• Four Asiatic Lions are part of the national emblem with three lions being visible to the naked eye and the fourth one always hidden from general view. They are taken from the Sarnath Lion Capital of the Mauryan emperor Asoka. The seven feet tall sculpture represented courage, power and pride.
  • The lions in the latest replica many alleged, looked “too aggressive”, which amounted to tampering with the original in a hurry to meet the deadline of the Central Vista Project.
  • They are taken from the Sarnath Lion Capital of the Mauryan emperor Asoka. The seven feet tall sculpture made of polished sandstone represented courage, power and pride. Built in 250 BC to commemorate the first sermon of Gautama Buddha, where he is said to have shared the Four Noble Truths of life, it was mounted on a base of a frieze of smaller sculptures, including a horse (under fire in the new replica for its tail supposedly resembling that of a dog), a lion, a bull and an elephant moving in a clockwise direction. The four animals are said to be guardians of the four directions – north, south, east and west. They are separated by a wheel, representing the Dharmachakra of Buddhism, on all four sides. Each chakra or wheel has 24 spokes. The chakra was later adopted as part of the national flag. This abacus was mounted on an inverted lotus which is a symbol of Buddhism. Chinese traveller Hiuen Tsang has left a detailed account of Asoka’s lion pillar in his writings.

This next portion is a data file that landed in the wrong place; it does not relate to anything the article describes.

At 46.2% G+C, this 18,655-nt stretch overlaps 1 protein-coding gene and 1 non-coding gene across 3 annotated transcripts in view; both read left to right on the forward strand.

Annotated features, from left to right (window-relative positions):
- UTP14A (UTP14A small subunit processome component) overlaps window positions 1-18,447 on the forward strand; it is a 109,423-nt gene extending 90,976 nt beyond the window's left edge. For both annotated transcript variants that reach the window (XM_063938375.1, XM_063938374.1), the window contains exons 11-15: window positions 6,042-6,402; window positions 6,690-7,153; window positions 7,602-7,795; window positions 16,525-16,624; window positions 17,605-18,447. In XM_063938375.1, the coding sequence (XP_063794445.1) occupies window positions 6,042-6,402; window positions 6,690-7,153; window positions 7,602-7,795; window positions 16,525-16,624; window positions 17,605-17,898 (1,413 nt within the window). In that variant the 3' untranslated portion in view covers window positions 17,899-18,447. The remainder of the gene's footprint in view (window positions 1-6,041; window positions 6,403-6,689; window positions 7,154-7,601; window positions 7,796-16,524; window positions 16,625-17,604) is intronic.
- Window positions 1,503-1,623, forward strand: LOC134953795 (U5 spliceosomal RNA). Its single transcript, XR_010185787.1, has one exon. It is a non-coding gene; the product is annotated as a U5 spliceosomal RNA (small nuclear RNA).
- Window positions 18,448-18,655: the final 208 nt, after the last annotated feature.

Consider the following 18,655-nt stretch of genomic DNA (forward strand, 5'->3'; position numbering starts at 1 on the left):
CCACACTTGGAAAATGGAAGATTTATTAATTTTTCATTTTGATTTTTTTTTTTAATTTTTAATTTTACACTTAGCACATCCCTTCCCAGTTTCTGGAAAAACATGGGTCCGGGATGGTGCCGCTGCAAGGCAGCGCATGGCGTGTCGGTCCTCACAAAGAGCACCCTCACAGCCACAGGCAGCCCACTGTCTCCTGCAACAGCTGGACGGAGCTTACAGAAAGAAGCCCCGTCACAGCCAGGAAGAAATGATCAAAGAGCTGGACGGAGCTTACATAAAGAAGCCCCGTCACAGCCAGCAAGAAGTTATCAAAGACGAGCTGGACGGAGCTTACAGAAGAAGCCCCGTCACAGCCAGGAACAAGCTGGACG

• The pillar was part of Asoka’s plan to spread Buddha’s teachings. After the large-scale massacre in the Battle of Kalinga, Asoka was shaken and embraced Buddhism with its emphasis on ahimsa. He decided to propagate his principles throughout his empire through the Major and Minor Edicts.
  • As India won independence, the Constituent Assembly decided on the Sarnath pillar as the national emblem. It was felt that the pillar epitomised the power, courage and confidence of the free nation. The emblem depicts a two-dimensional sculpture with the words Satyameva Jayate (truth alone triumphs) written below it, taken from the Mundaka Upanishad, written in Devanagari script.

Leave a Reply

Your email address will not be published. Required fields are marked *

%d bloggers like this: